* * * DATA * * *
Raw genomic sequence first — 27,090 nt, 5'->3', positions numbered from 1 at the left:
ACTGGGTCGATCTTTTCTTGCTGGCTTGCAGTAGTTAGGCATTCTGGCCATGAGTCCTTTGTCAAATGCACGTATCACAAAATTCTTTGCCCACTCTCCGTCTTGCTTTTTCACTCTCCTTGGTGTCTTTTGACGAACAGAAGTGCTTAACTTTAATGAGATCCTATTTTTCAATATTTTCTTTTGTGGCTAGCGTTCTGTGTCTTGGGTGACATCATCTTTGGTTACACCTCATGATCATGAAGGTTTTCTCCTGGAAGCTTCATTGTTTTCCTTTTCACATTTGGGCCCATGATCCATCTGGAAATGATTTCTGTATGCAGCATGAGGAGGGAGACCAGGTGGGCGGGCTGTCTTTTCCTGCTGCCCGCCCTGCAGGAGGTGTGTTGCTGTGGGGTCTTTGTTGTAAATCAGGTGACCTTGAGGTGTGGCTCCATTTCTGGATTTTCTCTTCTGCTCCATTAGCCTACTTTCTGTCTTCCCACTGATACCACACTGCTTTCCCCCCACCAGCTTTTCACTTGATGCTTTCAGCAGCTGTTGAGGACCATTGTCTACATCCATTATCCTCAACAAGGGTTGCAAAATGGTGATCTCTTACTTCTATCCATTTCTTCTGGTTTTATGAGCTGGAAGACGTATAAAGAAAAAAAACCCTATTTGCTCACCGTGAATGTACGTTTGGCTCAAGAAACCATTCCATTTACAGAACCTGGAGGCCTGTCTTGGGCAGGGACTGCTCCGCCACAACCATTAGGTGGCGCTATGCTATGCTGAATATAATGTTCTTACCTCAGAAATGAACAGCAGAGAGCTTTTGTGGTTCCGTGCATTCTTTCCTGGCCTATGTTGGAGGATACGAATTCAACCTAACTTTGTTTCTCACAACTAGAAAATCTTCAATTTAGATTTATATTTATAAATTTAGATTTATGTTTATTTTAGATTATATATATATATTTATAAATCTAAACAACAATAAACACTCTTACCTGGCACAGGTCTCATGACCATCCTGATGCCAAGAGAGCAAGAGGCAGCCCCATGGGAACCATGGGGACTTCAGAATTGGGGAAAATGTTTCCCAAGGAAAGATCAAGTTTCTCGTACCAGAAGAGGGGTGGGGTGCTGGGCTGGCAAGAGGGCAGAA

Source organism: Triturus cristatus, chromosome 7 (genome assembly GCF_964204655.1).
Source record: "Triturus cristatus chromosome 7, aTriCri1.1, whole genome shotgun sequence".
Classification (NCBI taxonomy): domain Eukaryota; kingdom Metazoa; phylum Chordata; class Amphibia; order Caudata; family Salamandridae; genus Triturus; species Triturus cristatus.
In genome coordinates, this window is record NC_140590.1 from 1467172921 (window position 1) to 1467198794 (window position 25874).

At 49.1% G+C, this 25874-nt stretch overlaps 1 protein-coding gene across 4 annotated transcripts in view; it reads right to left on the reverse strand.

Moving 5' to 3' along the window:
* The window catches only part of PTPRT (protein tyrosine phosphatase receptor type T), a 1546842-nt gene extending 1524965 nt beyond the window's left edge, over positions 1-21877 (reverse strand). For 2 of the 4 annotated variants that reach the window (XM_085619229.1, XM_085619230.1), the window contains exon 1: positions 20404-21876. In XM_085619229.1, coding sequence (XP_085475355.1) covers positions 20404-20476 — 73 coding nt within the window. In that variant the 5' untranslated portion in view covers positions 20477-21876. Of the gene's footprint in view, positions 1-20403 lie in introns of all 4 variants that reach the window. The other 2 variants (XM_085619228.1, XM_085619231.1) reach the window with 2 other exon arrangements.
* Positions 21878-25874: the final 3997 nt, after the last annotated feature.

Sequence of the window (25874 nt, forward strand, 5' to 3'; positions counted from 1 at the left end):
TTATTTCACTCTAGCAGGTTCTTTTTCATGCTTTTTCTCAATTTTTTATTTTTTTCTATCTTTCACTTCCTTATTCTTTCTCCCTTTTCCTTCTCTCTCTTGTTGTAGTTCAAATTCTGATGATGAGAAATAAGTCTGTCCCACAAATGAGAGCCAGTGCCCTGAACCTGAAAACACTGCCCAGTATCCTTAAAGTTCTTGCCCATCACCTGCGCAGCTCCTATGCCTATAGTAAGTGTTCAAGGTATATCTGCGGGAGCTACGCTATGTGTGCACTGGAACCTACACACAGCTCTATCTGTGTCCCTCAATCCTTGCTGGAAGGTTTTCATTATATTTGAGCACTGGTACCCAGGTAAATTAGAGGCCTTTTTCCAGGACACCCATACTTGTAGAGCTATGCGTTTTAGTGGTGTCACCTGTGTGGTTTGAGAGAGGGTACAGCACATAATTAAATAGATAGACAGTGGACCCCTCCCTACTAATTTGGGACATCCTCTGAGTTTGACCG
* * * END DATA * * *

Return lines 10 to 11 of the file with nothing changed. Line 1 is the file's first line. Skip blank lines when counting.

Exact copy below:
* Positions 21878-25874: the final 3997 nt, after the last annotated feature.

Sequence of the window (25874 nt, forward strand, 5' to 3'; positions counted from 1 at the left end):